|We feel your pain, and your pleasure|
|Is there a problem at Hewlett-Packard? Sun Microsystems forges ahead in the customer satisfaction race.|
|By Larry Marion
In the 24 years I’ve been writing about technology companies, there have always been a few sacrosanct principles to guide me.
In the 1970s, the business was dominated by Snow White and the Five Dwarfs (IBM, Burroughs, Univac, NCR, Control Data, and Honeywell). Hewlett-Packard and Digital Equipment were second-tier computer makers, run by techies who built great products and provided excellent customer service, but they were weak on marketing. Honeywell made great thermostats and had a hell of an operating system (thanks to pioneering work by General Electric), but it didn’t have a prayer in the computer business. While some of the names have disappeared from the industry, I thought the cultures and reputations of the leading players would survive the decades.
IT managers’ changing attitudes toward current enterprise systems suppliers indicate that Sun has made huge strides while Hewlett-Packard and Unisys reputations are fading.
Source: Datamation/SG Cowen, 1998 User Survey: Networked Computing, Servers and PCs
The most recent survey, which included responses from more than 400 IT shops, showed that HP’s customers have had a decided cooling of attitude, while its competitors gained share of mind. Compaq, Dell, and Sun each attracted sharply “more favorable attitude” votes this year, while HP lagged behind. Only the hapless Unisys favored worse. While 16% of the sites gave HP a more favorable attitude rating, 10% gave it a less favorable rating. By comparison, 39% of the Sun sites gave it more favorable ratings and none gave it less favorable. Dell was another big winner: 30% of sites said they had a more favorable attitude toward Dell, and only 9% said less favorable. As for Unisys, 13% gave it a more favorable rating, while a whopping 40% gave it a less favorable rating (see chart, “Sun shines while HP fades”).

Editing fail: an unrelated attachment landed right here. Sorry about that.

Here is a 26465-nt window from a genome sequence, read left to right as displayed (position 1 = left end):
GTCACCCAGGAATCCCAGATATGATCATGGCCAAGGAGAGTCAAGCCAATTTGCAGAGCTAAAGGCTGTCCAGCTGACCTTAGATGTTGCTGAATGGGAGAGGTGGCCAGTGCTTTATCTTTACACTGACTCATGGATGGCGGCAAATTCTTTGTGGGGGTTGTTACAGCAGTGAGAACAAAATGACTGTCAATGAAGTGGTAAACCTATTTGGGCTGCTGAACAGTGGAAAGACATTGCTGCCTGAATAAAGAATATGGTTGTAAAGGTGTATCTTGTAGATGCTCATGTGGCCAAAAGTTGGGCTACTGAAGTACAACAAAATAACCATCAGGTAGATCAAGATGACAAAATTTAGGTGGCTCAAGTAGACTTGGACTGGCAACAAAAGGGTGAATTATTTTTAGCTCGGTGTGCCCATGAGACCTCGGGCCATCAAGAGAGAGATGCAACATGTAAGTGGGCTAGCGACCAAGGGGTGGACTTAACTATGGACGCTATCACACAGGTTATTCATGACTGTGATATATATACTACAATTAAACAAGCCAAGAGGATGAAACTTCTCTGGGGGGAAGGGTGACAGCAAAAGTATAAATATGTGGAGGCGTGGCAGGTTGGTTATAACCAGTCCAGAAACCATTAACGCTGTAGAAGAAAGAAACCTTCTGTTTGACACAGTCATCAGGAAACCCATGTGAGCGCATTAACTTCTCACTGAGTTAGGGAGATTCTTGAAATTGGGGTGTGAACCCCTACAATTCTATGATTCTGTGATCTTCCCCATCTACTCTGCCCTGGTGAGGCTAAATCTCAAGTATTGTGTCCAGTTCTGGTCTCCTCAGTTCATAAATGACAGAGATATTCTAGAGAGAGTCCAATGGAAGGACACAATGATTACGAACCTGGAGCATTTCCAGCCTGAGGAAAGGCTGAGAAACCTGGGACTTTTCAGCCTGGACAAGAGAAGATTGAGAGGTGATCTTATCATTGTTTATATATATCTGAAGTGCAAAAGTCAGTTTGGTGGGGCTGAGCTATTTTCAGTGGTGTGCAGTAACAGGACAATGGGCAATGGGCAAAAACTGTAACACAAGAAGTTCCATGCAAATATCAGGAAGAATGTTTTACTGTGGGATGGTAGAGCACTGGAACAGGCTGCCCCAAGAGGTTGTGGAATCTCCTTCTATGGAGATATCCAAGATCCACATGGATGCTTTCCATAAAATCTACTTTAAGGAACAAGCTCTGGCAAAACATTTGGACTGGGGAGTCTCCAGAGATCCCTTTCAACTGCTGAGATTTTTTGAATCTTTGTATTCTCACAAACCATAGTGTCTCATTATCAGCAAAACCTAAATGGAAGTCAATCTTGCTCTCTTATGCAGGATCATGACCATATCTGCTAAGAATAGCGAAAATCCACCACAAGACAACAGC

The reasons behind the lukewarm ratings for HP focus on networking technology and a lack of improvement in customer attitudes toward its software, sales, and service organization and new product slate. IT managers typically are concerned about these qualities in all of their enterprise systems suppliers, ranking these issues as their primary reason to switch vendors since 1995 (see “Software remains primary bugaboo”). However, the lack of a clear systems migration path for the next generation of microprocessors coming from the Intel/HP joint venture may be worrying IT managers. Ironically, the one area of positive attitude change for HP is in pricing. The company’s recent efforts to become more price competitive in the PC arena have yielded fruit.
My recent conversations with IT managers indicate another weakness at HP. While anecdotal comments are not exactly a precise measure of a trend, I was surprised to hear officials from Ford Motor describe a frustrating experience with HP. While testing some new high-end servers to run a suite of enterprise resource planning applications, Ford asked HP to tune the processor to meet specific benchmarks. After four tries, I’m told the HP team couldn’t tweak enough cycles out of a processor that Ford officials told me should have been able to handle the load. For more details, go to Enterprise Insights.
Have other vendors demonstrated to you a talent for customer service, or a lack of it? Datamation is planning a major research project on customer service, and we need your ideas and examples of the good, the bad, and the ugly. Send me an e-mail with all the dirt and kudos to firstname.lastname@example.org. //
Larry Marion is the editor of Datamation. He has been researching and writing about manufacturing technology for more than 20 years. He can be reached at email@example.com.